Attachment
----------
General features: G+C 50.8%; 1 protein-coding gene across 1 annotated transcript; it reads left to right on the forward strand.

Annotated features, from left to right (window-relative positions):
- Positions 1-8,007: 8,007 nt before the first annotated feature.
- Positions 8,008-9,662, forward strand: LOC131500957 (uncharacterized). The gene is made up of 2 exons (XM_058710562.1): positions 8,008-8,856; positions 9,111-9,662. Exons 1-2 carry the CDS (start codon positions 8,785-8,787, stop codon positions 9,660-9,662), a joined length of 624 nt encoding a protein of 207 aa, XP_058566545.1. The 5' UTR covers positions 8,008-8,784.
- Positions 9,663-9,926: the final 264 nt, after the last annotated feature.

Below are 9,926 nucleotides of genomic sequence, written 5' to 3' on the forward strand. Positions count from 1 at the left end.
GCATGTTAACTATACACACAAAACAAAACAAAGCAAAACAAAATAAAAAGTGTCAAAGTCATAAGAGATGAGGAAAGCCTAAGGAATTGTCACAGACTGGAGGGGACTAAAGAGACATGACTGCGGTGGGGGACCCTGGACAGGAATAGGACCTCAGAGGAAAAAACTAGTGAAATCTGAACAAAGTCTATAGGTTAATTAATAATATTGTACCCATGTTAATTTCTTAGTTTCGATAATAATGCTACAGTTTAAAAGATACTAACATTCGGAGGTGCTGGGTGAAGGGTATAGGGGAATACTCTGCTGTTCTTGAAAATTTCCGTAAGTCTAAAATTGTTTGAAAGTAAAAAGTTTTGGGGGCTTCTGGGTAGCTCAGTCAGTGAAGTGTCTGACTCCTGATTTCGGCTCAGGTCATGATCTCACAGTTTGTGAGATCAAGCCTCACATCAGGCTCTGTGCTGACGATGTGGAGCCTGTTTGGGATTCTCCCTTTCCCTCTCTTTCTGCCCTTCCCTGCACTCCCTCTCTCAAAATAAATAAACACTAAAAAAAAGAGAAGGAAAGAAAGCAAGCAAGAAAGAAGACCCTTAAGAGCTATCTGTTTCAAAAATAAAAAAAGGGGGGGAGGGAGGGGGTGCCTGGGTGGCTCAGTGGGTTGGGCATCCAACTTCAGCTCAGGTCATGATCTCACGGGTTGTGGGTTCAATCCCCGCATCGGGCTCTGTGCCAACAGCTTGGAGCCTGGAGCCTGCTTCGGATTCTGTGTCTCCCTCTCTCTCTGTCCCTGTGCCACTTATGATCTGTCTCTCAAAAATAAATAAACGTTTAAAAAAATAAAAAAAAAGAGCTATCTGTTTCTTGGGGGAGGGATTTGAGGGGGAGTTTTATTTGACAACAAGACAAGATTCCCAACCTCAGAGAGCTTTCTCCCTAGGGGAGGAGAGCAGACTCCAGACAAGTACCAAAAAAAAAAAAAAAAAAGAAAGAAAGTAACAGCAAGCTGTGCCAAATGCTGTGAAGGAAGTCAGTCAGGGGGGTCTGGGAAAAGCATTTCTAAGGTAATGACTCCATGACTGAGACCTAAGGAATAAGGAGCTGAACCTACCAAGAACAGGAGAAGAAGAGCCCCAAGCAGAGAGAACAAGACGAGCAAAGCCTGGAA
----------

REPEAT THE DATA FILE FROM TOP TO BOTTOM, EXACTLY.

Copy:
General features: G+C 50.8%; 1 protein-coding gene across 1 annotated transcript; it reads left to right on the forward strand.

Annotated features, from left to right (window-relative positions):
- Positions 1-8,007: 8,007 nt before the first annotated feature.
- Positions 8,008-9,662, forward strand: LOC131500957 (uncharacterized). The gene is made up of 2 exons (XM_058710562.1): positions 8,008-8,856; positions 9,111-9,662. Exons 1-2 carry the CDS (start codon positions 8,785-8,787, stop codon positions 9,660-9,662), a joined length of 624 nt encoding a protein of 207 aa, XP_058566545.1. The 5' UTR covers positions 8,008-8,784.
- Positions 9,663-9,926: the final 264 nt, after the last annotated feature.

Below are 9,926 nucleotides of genomic sequence, written 5' to 3' on the forward strand. Positions count from 1 at the left end.
GCATGTTAACTATACACACAAAACAAAACAAAGCAAAACAAAATAAAAAGTGTCAAAGTCATAAGAGATGAGGAAAGCCTAAGGAATTGTCACAGACTGGAGGGGACTAAAGAGACATGACTGCGGTGGGGGACCCTGGACAGGAATAGGACCTCAGAGGAAAAAACTAGTGAAATCTGAACAAAGTCTATAGGTTAATTAATAATATTGTACCCATGTTAATTTCTTAGTTTCGATAATAATGCTACAGTTTAAAAGATACTAACATTCGGAGGTGCTGGGTGAAGGGTATAGGGGAATACTCTGCTGTTCTTGAAAATTTCCGTAAGTCTAAAATTGTTTGAAAGTAAAAAGTTTTGGGGGCTTCTGGGTAGCTCAGTCAGTGAAGTGTCTGACTCCTGATTTCGGCTCAGGTCATGATCTCACAGTTTGTGAGATCAAGCCTCACATCAGGCTCTGTGCTGACGATGTGGAGCCTGTTTGGGATTCTCCCTTTCCCTCTCTTTCTGCCCTTCCCTGCACTCCCTCTCTCAAAATAAATAAACACTAAAAAAAAGAGAAGGAAAGAAAGCAAGCAAGAAAGAAGACCCTTAAGAGCTATCTGTTTCAAAAATAAAAAAAGGGGGGGAGGGAGGGGGTGCCTGGGTGGCTCAGTGGGTTGGGCATCCAACTTCAGCTCAGGTCATGATCTCACGGGTTGTGGGTTCAATCCCCGCATCGGGCTCTGTGCCAACAGCTTGGAGCCTGGAGCCTGCTTCGGATTCTGTGTCTCCCTCTCTCTCTGTCCCTGTGCCACTTATGATCTGTCTCTCAAAAATAAATAAACGTTTAAAAAAATAAAAAAAAAGAGCTATCTGTTTCTTGGGGGAGGGATTTGAGGGGGAGTTTTATTTGACAACAAGACAAGATTCCCAACCTCAGAGAGCTTTCTCCCTAGGGGAGGAGAGCAGACTCCAGACAAGTACCAAAAAAAAAAAAAAAAAAGAAAGAAAGTAACAGCAAGCTGTGCCAAATGCTGTGAAGGAAGTCAGTCAGGGGGGTCTGGGAAAAGCATTTCTAAGGTAATGACTCCATGACTGAGACCTAAGGAATAAGGAGCTGAACCTACCAAGAACAGGAGAAGAAGAGCCCCAAGCAGAGAGAACAAGACGAGCAAAGCCTGGAA